“My idea about things in the West, it’s industrialized, it’s not perfect and beautiful…but what is tragic, or could be tragic, you make it a beautiful pattern into the landscape.” – Tad Anderson
Cosmic coincidence that I came upon a year-old Peter Schjeldahl review of a deKooning retrospective just prior to sitting down and writing about Laramie “outsider” artist Tad Anderson? Schjeldahl feels the same way about deKooning as I did when I first laid eyes on Anderson’s astounding work~~he must be amongst the most gifted artists in our state, and every work of his you see whets your appetite for more.
If Anderson created 100,000 paintings, it wouldn’t be enough. It wouldn’t be enough to satisfy Anderson, and if the public gains the good fortune to see his work, 100,000 paintings won’t be enough for them, either. It’s almost impossible to choose a single work that sums up Anderson’s immense talent, a talent displaying extraordinary use of color, composition, and multiple styles.
Remarkable, considering Anderson has schizophrenia, and “one or two high school art classes” as his sole formal training. Thirty-four years old, he’s been drawing in earnest for a decade. In conversation, Tad’s thoughts at first seem disordered, and he’s refreshingly blunt on the subject of art.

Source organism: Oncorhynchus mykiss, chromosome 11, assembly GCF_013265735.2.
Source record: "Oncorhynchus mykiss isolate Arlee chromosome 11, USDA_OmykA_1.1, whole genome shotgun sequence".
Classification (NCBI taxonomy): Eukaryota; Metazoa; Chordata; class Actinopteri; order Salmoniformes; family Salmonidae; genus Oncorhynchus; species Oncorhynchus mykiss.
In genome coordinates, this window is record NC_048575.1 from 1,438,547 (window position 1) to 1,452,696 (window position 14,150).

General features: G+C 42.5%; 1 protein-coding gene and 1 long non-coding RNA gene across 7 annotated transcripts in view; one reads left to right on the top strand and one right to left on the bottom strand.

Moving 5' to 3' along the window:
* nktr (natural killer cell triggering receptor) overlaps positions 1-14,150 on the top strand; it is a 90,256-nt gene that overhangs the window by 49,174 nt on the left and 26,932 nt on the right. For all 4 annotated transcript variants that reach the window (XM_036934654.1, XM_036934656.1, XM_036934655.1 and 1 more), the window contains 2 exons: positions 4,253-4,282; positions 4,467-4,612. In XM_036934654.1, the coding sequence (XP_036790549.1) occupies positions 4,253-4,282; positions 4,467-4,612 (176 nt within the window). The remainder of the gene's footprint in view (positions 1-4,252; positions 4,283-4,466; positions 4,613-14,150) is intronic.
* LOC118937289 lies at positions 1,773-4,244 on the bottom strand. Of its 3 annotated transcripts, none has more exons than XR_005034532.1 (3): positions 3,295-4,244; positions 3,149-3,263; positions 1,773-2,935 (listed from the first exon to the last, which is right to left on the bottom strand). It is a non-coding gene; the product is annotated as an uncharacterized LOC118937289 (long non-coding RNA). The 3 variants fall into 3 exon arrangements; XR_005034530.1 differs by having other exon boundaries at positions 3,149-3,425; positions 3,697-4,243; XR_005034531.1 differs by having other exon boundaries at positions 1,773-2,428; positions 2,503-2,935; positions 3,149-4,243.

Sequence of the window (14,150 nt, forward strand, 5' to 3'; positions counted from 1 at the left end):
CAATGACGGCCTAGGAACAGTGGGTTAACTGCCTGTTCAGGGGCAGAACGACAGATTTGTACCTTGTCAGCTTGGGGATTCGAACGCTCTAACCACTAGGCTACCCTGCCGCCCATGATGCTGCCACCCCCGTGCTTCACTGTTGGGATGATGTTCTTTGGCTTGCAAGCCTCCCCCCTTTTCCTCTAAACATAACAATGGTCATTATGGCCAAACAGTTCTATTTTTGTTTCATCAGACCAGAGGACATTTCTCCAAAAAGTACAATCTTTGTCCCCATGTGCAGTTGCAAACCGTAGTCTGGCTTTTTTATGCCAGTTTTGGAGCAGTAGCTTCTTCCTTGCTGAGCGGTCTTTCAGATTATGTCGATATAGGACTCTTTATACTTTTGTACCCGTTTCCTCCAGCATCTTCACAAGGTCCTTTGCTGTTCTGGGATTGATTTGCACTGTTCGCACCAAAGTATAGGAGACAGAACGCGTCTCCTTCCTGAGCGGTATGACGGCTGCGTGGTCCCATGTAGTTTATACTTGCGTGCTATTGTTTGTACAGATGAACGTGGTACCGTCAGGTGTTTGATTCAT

“Early on, I spent a year in Albuquerque watching New Mexico’s art scene—there’s so much crappy art for so much money. And I thought, “this is so dumb, I can do better than this, and why is it so overpriced, anyway?”
I came to understand Anderson is highly connected and disciplined about his work, relentless in his pursuit of quality. Talking with him was like getting yanked from a stupor.
Mental disorders are often linked with high intelligence and creativity, and can produce great works of art. Artists like Anderson have a gift: they rebuff prevalent artistic conceptions and introduce us to thrilling and revealing interpretations of reality.
“Artists who are good, all they are is incredibly intense people speaking from somewhere painfully, way inside,” Anderson said. “When I think of great artists I think of Dostoyevsky or Beethoven………the cult of Van Gogh is almost overdone now; he was a vibrant person, but I’m more into the Expressionists and Post-Impressionists. Van Gogh is good, but all his works I’ve seen pale in comparison to Vuillard or Bonnard or Braque, Klimt—-those people. They had dynamic minds. And that’s why people like art—because of dynamic, curious minds exploring the world.”
Laughing, Anderson adds that he usually avoids other artists almost completely. Down in Albuquerque he’d take the bus out to the edge of the Sandia Mountains, walk in a couple of miles to his tent, and camp with his dog. That’s when Anderson started making art.